UK's air traffic control group trialling use of artificial intelligence at Heathrow Airport to cut delays

LONDON, United Kingdom - The United Kingdom's air traffic management service, NATS, has begun a trial to understand whether artificial intelligence (AI) could be used to help reduce flight delays.

UK's air traffic control group trialling use of artificial intelligence at Heathrow Airport to cut delays
UK's air traffic control group trialling use of artificial intelligence at Heathrow Airport to cut delays
LONDON, United Kingdom - The United Kingdom's air traffic management service, NATS, has begun a trial to understand whether artificial intelligence (AI) could be used to help reduce flight delays.

A project is now underway, within NATS’ Digital Tower Laboratory, at Heathrow Airport to test whether a combination of ultra HD 4K cameras along with state-of-the-art AI and machine learning technology can be used to help improve the airport’s landing capacity in times of low visibility and improve punctuality.

Heathrow’s 87 meter (285 feet) tall control tower is the highest in the UK and provides ample views of the airport and surrounding landscape, but its height can also mean it disappears into low cloud, even when the runways below are clear.

In those conditions, where the controllers have to rely on radar to know if an arriving aircraft has left the runway, extra time is given between each landing to ensure its safety. The result is a 20% loss of landing capacity, which creates delays for passengers and knock-on disruption for the rest of the operation.

NATS is deploying 20 ultra high-definition cameras at the airfield, the views from which are then fed into an AI platform called Aimee, developed by the Canada-based Searidge Technologies. The Aimee platform can interpret the images, track the aircraft and then inform the controller when it has successfully cleared the runway. The controller then makes the decision to clear the next arrival.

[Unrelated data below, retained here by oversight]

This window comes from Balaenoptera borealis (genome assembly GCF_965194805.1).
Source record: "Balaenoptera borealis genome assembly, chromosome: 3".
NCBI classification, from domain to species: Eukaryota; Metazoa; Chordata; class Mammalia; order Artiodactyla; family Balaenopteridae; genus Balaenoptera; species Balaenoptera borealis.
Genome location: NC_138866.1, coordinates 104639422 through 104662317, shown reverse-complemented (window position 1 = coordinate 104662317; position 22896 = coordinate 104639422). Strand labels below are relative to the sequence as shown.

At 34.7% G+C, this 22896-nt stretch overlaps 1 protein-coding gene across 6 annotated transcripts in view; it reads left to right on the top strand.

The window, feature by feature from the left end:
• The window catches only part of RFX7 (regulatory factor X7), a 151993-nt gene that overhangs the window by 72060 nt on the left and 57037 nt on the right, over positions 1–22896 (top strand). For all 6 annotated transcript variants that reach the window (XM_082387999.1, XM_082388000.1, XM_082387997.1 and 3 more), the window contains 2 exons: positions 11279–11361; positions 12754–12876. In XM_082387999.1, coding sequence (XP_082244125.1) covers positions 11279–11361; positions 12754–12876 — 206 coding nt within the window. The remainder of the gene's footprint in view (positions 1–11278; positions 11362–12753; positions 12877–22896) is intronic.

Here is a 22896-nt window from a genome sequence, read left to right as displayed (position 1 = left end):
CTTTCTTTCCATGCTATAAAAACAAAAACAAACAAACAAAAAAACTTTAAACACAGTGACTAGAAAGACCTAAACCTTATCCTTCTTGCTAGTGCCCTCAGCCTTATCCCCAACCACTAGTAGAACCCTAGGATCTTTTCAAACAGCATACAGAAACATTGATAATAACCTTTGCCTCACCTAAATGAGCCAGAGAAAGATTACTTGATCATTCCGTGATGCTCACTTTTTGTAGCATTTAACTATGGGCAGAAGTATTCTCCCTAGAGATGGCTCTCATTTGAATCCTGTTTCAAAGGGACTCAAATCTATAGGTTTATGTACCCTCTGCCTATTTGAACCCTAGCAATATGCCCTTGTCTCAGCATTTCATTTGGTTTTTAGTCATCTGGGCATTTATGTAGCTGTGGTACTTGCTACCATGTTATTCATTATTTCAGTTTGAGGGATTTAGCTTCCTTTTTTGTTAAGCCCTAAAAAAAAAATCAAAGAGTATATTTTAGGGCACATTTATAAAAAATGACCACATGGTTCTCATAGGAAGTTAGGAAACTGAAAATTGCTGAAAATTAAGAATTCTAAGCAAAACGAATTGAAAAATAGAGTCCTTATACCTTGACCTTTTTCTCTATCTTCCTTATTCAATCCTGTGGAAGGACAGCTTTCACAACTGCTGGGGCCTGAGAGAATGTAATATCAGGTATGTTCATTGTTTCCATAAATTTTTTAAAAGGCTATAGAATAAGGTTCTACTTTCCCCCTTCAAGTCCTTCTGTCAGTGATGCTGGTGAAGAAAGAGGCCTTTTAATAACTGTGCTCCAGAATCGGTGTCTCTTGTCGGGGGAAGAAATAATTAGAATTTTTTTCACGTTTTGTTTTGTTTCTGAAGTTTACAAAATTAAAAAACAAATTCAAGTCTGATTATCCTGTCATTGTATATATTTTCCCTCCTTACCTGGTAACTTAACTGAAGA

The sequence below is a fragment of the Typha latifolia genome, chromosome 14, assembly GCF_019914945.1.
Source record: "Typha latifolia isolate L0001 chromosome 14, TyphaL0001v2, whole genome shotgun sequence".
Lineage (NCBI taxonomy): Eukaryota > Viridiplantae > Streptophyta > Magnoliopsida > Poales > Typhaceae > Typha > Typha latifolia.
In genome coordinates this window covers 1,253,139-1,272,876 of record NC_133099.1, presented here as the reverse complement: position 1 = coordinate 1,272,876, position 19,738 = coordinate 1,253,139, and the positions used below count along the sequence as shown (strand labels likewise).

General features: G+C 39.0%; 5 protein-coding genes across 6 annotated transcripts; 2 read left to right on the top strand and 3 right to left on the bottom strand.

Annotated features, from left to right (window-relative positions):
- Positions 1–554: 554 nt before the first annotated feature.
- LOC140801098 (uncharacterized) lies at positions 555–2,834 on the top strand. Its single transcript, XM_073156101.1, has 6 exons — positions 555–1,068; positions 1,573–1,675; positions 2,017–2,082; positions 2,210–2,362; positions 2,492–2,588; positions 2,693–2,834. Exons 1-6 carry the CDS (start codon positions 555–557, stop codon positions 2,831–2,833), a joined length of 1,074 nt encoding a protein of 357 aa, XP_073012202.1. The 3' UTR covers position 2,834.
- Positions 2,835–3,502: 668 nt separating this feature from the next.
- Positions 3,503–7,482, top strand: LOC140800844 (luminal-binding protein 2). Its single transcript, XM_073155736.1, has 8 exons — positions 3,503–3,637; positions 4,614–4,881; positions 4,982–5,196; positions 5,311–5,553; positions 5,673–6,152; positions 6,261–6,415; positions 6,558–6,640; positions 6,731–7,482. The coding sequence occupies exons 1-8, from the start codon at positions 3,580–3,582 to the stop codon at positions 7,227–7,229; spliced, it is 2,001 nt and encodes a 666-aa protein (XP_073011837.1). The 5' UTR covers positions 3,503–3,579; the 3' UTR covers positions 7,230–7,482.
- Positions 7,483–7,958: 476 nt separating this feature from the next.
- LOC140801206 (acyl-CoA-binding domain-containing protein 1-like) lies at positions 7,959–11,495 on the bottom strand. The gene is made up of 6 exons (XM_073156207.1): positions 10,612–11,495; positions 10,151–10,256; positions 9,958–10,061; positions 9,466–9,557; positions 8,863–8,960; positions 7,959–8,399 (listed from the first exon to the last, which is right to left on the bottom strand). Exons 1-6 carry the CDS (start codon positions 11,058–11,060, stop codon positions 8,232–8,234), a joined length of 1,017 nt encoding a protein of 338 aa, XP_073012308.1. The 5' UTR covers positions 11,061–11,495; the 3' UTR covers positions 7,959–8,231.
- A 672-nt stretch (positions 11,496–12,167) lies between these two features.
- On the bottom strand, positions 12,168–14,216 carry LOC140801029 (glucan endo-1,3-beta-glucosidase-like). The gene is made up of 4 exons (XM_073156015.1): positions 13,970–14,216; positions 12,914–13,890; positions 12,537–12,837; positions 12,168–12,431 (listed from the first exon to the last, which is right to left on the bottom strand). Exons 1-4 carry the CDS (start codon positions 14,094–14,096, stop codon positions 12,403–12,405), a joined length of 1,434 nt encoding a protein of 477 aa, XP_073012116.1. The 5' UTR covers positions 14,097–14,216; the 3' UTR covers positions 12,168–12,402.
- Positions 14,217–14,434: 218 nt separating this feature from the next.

NATS believes the system will help the airport reclaim all the lost capacity.

Non-operational trials are now underway to understand the feasibility of introducing the technology into service as early as this year. From now until March, Aimee will study the behavior of more than 50,000 arriving aircraft to ensure the accuracy of the system. The project findings will then be presented to the Civil Aviation Authority.

Related: First digital air traffic control tower in the United Kingdom goes live

The same technology might also be used to one day control the airport’s third runway.

Andy Taylor, NATS Chief Solution Officer, said: “Safety is always our top priority and Artificial Intelligence is about supporting air traffic controllers. While they remain the decision makers at the heart of the operation, we can use it to provide new tools that help them make the best possible decisions and improve efficiency and safety."

He continued, “Right now we’re focusing on when the control tower is in low cloud, where I’m confident we can make a very positive difference, but I am convinced that this technology can totally revolutionize how air traffic is managed at airports around the world.”

The trial is part of a £2.5 ($3.3) million investment NATS has made in a "digital tower laboratory" located inside the Heathrow control tower. There, it is working with the airport to understand how technology could support the air traffic operation now and in the future.

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Kathryn Leahy, Director of Operations at Heathrow Airport said: “We’re delighted to be working with NATS to bring this pioneering technology to the UK’s only hub airport. Our capacity challenges are unique to our operation and we’re always exploring new and innovative techniques to help us overcome these constraints and improve the passenger experience in a safe and resilient manner.”

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